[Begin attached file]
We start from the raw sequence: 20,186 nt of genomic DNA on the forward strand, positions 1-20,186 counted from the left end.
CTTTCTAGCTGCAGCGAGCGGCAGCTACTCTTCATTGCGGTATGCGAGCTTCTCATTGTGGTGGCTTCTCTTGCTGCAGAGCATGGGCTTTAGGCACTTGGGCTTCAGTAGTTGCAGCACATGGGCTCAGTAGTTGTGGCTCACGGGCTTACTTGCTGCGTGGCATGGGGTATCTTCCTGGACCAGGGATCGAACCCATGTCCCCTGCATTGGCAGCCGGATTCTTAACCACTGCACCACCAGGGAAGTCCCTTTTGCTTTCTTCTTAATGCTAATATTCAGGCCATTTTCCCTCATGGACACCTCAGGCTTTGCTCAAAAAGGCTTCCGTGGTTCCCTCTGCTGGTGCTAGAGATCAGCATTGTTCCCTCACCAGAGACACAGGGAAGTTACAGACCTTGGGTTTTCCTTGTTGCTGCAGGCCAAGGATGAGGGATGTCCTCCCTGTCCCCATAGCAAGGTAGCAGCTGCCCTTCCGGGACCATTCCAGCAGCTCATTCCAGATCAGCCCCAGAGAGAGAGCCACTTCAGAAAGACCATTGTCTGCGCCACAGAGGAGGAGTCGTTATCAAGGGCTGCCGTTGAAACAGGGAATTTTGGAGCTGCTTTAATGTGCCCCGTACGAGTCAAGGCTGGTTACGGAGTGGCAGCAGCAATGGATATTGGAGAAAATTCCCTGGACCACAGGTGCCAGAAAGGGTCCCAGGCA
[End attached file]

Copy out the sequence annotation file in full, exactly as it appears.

We start from the raw sequence: 20,186 nt of genomic DNA on the forward strand, positions 1-20,186 counted from the left end.
CTTTCTAGCTGCAGCGAGCGGCAGCTACTCTTCATTGCGGTATGCGAGCTTCTCATTGTGGTGGCTTCTCTTGCTGCAGAGCATGGGCTTTAGGCACTTGGGCTTCAGTAGTTGCAGCACATGGGCTCAGTAGTTGTGGCTCACGGGCTTACTTGCTGCGTGGCATGGGGTATCTTCCTGGACCAGGGATCGAACCCATGTCCCCTGCATTGGCAGCCGGATTCTTAACCACTGCACCACCAGGGAAGTCCCTTTTGCTTTCTTCTTAATGCTAATATTCAGGCCATTTTCCCTCATGGACACCTCAGGCTTTGCTCAAAAAGGCTTCCGTGGTTCCCTCTGCTGGTGCTAGAGATCAGCATTGTTCCCTCACCAGAGACACAGGGAAGTTACAGACCTTGGGTTTTCCTTGTTGCTGCAGGCCAAGGATGAGGGATGTCCTCCCTGTCCCCATAGCAAGGTAGCAGCTGCCCTTCCGGGACCATTCCAGCAGCTCATTCCAGATCAGCCCCAGAGAGAGAGCCACTTCAGAAAGACCATTGTCTGCGCCACAGAGGAGGAGTCGTTATCAAGGGCTGCCGTTGAAACAGGGAATTTTGGAGCTGCTTTAATGTGCCCCGTACGAGTCAAGGCTGGTTACGGAGTGGCAGCAGCAATGGATATTGGAGAAAATTCCCTGGACCACAGGTGCCAGAAAGGGTCCCAGGCA